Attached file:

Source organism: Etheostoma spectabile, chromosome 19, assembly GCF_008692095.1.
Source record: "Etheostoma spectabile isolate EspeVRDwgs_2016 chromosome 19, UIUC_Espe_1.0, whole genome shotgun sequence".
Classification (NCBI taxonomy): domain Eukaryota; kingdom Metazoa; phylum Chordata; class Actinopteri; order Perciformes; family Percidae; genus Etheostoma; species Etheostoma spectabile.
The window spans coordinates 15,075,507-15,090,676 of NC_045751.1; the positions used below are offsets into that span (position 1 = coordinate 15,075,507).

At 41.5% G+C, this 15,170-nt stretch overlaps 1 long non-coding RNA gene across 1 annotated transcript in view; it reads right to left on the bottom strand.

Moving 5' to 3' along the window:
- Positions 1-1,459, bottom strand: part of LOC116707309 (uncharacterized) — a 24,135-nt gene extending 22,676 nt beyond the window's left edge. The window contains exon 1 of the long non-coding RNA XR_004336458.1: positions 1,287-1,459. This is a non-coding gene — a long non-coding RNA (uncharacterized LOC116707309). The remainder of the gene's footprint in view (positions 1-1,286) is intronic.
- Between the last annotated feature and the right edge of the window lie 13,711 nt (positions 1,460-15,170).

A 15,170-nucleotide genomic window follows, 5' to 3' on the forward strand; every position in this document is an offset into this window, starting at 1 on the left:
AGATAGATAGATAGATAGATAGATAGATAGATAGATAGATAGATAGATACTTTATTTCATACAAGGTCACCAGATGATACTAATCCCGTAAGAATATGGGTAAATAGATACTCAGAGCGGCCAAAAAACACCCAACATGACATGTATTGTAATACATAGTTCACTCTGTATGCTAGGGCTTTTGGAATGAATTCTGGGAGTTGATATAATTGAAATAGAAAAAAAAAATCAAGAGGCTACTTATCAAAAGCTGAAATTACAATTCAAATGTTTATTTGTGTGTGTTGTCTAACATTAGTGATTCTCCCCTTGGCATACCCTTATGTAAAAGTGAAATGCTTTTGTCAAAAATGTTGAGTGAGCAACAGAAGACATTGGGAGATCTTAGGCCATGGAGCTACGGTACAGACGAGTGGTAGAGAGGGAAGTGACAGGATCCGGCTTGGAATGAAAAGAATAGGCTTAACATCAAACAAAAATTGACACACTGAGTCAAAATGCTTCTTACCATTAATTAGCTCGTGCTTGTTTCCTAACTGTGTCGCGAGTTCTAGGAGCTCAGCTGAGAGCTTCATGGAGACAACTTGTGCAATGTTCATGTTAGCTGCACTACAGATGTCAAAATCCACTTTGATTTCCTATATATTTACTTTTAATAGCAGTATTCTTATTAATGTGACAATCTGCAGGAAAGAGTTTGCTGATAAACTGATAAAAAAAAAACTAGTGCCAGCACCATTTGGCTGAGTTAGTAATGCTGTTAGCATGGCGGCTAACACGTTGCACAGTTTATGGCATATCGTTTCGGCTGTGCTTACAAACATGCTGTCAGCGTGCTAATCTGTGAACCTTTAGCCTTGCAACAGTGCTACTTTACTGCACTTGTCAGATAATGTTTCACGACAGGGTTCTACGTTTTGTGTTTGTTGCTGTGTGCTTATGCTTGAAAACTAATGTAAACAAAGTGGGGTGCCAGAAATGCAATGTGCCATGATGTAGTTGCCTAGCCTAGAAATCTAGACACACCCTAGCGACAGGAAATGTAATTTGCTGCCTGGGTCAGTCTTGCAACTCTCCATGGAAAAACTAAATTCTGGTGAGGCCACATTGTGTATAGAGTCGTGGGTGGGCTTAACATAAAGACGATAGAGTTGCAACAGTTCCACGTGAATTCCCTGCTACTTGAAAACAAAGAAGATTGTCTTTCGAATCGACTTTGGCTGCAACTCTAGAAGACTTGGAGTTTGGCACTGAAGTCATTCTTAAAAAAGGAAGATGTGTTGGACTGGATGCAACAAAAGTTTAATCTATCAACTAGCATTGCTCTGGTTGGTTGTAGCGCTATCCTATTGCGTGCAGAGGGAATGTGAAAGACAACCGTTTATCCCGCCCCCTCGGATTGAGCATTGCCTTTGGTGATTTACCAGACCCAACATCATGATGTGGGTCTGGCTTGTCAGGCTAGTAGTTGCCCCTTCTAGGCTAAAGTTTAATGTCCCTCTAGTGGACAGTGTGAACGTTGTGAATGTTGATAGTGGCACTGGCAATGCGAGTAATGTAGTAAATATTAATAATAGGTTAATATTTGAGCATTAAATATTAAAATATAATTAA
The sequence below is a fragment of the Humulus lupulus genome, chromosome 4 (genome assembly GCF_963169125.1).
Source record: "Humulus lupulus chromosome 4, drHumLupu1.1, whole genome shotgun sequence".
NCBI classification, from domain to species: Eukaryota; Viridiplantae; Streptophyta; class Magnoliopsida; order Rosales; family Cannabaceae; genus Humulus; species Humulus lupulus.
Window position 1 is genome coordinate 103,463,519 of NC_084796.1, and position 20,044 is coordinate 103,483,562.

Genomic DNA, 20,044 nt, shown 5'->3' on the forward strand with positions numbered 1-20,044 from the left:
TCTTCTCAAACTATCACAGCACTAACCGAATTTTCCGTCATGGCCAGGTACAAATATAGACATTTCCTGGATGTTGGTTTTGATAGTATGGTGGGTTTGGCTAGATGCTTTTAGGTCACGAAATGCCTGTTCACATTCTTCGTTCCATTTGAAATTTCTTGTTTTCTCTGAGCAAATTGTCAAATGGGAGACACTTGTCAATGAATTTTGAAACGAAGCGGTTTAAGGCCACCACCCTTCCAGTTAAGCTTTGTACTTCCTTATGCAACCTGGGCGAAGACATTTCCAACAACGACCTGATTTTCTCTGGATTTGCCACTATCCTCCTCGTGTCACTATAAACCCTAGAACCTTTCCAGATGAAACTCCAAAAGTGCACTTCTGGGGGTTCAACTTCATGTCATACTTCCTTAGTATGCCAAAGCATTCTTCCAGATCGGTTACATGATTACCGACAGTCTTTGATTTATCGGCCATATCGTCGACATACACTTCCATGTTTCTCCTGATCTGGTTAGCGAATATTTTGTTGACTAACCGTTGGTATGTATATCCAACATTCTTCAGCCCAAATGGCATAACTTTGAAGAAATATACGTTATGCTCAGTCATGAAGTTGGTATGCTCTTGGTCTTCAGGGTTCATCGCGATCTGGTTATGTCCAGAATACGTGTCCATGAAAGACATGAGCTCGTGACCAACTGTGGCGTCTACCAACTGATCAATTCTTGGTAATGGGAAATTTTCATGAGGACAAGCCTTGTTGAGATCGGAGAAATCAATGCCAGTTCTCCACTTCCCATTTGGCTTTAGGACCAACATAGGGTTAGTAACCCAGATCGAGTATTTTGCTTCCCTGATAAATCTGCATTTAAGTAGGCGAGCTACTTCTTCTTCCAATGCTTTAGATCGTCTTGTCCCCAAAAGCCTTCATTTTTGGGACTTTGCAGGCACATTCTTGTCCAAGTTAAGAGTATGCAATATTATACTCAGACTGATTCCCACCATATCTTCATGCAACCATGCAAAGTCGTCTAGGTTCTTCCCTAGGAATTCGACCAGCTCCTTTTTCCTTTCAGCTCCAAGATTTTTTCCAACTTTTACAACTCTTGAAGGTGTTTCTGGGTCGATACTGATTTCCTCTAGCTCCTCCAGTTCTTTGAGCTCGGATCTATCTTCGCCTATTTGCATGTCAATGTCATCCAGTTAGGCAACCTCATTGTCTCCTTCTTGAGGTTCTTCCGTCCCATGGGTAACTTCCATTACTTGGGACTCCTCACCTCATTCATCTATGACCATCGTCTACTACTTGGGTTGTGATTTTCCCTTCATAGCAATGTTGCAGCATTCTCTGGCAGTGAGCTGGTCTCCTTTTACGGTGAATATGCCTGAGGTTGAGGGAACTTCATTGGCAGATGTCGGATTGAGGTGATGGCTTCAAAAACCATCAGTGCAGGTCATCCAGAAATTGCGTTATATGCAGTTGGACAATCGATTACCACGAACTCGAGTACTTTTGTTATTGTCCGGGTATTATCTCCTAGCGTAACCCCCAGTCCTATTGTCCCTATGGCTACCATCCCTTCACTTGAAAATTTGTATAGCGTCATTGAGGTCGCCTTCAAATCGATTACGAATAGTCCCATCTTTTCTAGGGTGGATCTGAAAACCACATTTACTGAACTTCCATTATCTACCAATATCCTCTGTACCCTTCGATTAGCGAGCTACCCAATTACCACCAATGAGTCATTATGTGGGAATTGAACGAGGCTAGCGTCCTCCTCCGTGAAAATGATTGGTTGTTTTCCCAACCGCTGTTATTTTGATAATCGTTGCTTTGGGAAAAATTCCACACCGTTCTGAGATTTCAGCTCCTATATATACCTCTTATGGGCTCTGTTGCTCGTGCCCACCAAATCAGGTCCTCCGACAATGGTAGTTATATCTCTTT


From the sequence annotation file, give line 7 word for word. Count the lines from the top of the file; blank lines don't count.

- Positions 1-1,459, bottom strand: part of LOC116707309 (uncharacterized) — a 24,135-nt gene extending 22,676 nt beyond the window's left edge. The window contains exon 1 of the long non-coding RNA XR_004336458.1: positions 1,287-1,459. This is a non-coding gene — a long non-coding RNA (uncharacterized LOC116707309). The remainder of the gene's footprint in view (positions 1-1,286) is intronic.